United States -  New Orleans

After six straight years of RevPAR growth averaging 8% per year, the New Orleans hotel market slowed somewhat in 2016, with RevPAR declining 1.2%. Supply growth exceeded demand by a measurable amount for the first time since 2011, as long-gestating projects finally materialized; moreover, weaker-than-usual first-quarter group demand contributed to declining occupancy, prompting operators to rely more heavily on OTAs, thus limiting rate growth. While the New Orleans' reliance on meeting and group demand can cause fluctuations due to scheduling differences, the market's drivers remain vibrant. The city continues to be a top-tier convention destination; bookings are strong, particularly for the 2018 tercentennial year, with 28 groups of 2,500+ peak room nights scheduled. Tourism, which drove much of New Orleans' renaissance over the past decade, also continues to grow. In 2016, the number of visitors to the city reached a peak of 10,450,000, exceeding the previous record set in 2004, and finishing 6.9% higher than the 2015 level.

The two major drivers of hotel demand in New Orleans—conventions and tourism—continue to grow, although the city remains behind pace to reach its goal of 13,500,000 visitors in 2018. Nevertheless, the 2018 tercentennial is the first of a handful of events and developments that bode well for near-term demand; the year-long celebration and a particularly strong convention schedule should draw significant room nights to the market. The early 2019 opening of a new, 35-gate, billion-dollar terminal at the Louis Armstrong New Orleans International Airport should bolster tourism levels and further solidify the city's convention status. In 2020, New Orleans will host the College Football Playoff National Championship, an event that played a large part in the market's double-digit RevPAR growth in 2012. New supply remains a concern for New Orleans, and convention scheduling will always cause fluctuations, but the strength of the city's demand generators should support ADR growth and allow occupancy to stay near current levels.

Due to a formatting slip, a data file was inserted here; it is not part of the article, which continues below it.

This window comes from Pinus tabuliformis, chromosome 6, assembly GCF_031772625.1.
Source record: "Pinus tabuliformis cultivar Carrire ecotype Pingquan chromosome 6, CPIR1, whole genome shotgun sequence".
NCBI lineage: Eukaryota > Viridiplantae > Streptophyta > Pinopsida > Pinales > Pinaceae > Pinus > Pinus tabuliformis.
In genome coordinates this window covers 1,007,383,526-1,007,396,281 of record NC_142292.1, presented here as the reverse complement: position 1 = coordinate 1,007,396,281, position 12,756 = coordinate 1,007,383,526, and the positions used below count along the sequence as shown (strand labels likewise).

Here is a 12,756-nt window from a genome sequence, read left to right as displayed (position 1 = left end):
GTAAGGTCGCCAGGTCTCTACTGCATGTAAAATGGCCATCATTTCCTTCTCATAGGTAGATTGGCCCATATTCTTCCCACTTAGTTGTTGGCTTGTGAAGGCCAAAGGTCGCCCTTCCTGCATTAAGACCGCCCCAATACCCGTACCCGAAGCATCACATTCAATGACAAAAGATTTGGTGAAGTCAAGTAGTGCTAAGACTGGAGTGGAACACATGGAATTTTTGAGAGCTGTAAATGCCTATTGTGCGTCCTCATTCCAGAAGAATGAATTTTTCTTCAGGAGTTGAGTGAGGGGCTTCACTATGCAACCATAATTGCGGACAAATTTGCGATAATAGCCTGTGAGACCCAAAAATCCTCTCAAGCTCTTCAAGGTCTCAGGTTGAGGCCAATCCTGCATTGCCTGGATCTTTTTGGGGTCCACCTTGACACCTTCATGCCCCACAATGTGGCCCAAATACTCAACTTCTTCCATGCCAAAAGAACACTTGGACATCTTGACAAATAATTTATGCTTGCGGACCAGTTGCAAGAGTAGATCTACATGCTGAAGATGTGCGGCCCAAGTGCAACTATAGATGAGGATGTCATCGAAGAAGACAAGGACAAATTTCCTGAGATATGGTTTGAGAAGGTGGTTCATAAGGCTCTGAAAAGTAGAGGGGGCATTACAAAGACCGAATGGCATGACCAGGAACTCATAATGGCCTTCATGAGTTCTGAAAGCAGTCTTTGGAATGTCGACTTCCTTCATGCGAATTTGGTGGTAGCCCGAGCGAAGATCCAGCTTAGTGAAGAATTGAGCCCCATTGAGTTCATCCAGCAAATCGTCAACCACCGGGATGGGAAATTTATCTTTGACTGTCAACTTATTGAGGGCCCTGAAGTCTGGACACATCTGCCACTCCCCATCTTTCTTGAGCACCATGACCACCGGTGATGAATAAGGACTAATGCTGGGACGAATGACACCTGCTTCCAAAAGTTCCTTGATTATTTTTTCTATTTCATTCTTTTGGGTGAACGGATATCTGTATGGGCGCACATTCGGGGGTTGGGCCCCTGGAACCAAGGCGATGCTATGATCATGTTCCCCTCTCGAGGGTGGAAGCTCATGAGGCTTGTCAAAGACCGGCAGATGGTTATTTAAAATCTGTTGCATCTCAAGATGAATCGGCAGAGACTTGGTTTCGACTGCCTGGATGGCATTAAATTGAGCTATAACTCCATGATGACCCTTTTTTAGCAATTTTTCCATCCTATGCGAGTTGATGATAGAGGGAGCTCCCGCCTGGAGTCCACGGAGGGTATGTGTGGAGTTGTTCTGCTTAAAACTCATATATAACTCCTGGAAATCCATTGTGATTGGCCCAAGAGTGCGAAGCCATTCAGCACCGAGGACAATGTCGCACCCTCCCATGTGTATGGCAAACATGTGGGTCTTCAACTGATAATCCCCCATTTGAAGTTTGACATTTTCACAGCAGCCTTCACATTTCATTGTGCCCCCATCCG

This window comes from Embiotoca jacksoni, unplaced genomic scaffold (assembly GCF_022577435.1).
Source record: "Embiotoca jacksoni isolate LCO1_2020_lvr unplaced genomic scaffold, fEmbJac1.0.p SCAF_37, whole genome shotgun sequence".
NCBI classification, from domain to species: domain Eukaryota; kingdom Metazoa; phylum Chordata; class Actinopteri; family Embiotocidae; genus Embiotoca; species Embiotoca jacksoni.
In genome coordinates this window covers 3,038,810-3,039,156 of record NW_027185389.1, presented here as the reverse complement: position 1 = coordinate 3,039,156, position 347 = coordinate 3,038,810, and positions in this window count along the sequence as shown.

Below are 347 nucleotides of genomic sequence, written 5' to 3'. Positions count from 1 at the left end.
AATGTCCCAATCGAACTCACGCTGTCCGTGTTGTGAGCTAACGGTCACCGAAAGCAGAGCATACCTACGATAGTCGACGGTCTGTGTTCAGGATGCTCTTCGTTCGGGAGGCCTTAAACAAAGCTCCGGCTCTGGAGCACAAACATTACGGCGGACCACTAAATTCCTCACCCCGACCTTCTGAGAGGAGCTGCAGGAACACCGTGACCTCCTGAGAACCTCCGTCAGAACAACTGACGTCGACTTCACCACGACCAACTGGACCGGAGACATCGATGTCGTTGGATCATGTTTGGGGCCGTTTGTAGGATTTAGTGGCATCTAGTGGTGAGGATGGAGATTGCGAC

Although New Orleans has captured investor interest throughout the current cycle, supply growth was particularly significant in 2016. Boutique hotel development in the New Orleans CBD included the 35-room Catahoula Hotel, developed within a historic building; the Ace Hotel, which opened in March; and The Troubadour, a Joie de Vivre Hotel, which opened just before year’s end. The Holiday Inn Express opened on the north side of town in May, and the TownePlace Suites by Marriott opened near the new Fremaux Town Center in December. A TownePlace Suites also opened in Laplace, as petrochemical expansions have been driving extended-stay demand in the River Parishes. A TownePlace Suites also recently opened in Harvey. Construction began on the new airport expansion in 2016, and supply growth is following that development; a WoodSpring Suites and Best Western Plus were built in Kenner, and a Homewood Suites by Hilton opened in Metairie. Despite delays in many projects, the new supply pipeline continues to expand; almost 30 hotel projects have been announced for the Central New Orleans market. Although the Four Seasons development at the former World Trade Center is still stalled, and concrete plans for the convention center have not been finalized, a World War II Museum hotel has been announced, and the second Virgin Hotel in America is planned for New Orleans. Hotels are under construction on the West Bank and River Parishes, up to six properties have been announced near the airport, and developers are interested in building hotels in New Orleans East. The trend of redevelopment has continued in New Orleans, with a MOXY by Marriott and Fairfield Inn & Suites by Marriott opening in older hotels, and The Ponchartrain reopening after over $10 million in renovations; major renovations have helped other hotels like the AC by Marriott, Q&C, and Old No. 77 Hotel & Chandlery reposition themselves for higher future sales prices.